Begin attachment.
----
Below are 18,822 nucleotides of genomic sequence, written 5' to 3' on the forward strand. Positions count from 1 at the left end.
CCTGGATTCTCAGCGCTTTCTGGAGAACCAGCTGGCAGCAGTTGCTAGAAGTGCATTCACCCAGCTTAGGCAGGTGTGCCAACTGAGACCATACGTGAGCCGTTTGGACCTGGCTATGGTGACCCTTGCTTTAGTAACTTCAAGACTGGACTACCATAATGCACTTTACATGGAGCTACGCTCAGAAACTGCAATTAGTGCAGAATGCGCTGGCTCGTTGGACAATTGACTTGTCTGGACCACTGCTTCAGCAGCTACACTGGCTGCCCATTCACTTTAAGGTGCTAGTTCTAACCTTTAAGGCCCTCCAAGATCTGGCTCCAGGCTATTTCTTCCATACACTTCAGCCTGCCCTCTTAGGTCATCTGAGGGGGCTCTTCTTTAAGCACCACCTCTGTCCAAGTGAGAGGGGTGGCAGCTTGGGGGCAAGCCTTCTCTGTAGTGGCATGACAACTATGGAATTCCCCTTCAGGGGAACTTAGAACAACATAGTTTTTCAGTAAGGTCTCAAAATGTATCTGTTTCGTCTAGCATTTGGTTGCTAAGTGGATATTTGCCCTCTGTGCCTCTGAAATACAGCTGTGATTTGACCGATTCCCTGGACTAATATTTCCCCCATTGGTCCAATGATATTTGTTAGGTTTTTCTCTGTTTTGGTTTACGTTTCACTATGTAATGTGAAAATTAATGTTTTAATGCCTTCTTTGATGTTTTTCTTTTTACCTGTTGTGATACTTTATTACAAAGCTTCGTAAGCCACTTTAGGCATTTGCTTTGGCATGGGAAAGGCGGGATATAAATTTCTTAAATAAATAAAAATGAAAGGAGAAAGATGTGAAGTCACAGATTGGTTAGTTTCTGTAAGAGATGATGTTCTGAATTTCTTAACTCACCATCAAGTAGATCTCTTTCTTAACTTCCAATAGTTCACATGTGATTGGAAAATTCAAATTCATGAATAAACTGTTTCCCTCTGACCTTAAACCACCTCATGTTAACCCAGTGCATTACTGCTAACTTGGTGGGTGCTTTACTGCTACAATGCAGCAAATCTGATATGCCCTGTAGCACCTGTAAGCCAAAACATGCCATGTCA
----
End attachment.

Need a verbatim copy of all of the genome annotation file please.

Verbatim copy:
Below are 18,822 nucleotides of genomic sequence, written 5' to 3' on the forward strand. Positions count from 1 at the left end.
CCTGGATTCTCAGCGCTTTCTGGAGAACCAGCTGGCAGCAGTTGCTAGAAGTGCATTCACCCAGCTTAGGCAGGTGTGCCAACTGAGACCATACGTGAGCCGTTTGGACCTGGCTATGGTGACCCTTGCTTTAGTAACTTCAAGACTGGACTACCATAATGCACTTTACATGGAGCTACGCTCAGAAACTGCAATTAGTGCAGAATGCGCTGGCTCGTTGGACAATTGACTTGTCTGGACCACTGCTTCAGCAGCTACACTGGCTGCCCATTCACTTTAAGGTGCTAGTTCTAACCTTTAAGGCCCTCCAAGATCTGGCTCCAGGCTATTTCTTCCATACACTTCAGCCTGCCCTCTTAGGTCATCTGAGGGGGCTCTTCTTTAAGCACCACCTCTGTCCAAGTGAGAGGGGTGGCAGCTTGGGGGCAAGCCTTCTCTGTAGTGGCATGACAACTATGGAATTCCCCTTCAGGGGAACTTAGAACAACATAGTTTTTCAGTAAGGTCTCAAAATGTATCTGTTTCGTCTAGCATTTGGTTGCTAAGTGGATATTTGCCCTCTGTGCCTCTGAAATACAGCTGTGATTTGACCGATTCCCTGGACTAATATTTCCCCCATTGGTCCAATGATATTTGTTAGGTTTTTCTCTGTTTTGGTTTACGTTTCACTATGTAATGTGAAAATTAATGTTTTAATGCCTTCTTTGATGTTTTTCTTTTTACCTGTTGTGATACTTTATTACAAAGCTTCGTAAGCCACTTTAGGCATTTGCTTTGGCATGGGAAAGGCGGGATATAAATTTCTTAAATAAATAAAAATGAAAGGAGAAAGATGTGAAGTCACAGATTGGTTAGTTTCTGTAAGAGATGATGTTCTGAATTTCTTAACTCACCATCAAGTAGATCTCTTTCTTAACTTCCAATAGTTCACATGTGATTGGAAAATTCAAATTCATGAATAAACTGTTTCCCTCTGACCTTAAACCACCTCATGTTAACCCAGTGCATTACTGCTAACTTGGTGGGTGCTTTACTGCTACAATGCAGCAAATCTGATATGCCCTGTAGCACCTGTAAGCCAAAACATGCCATGTCA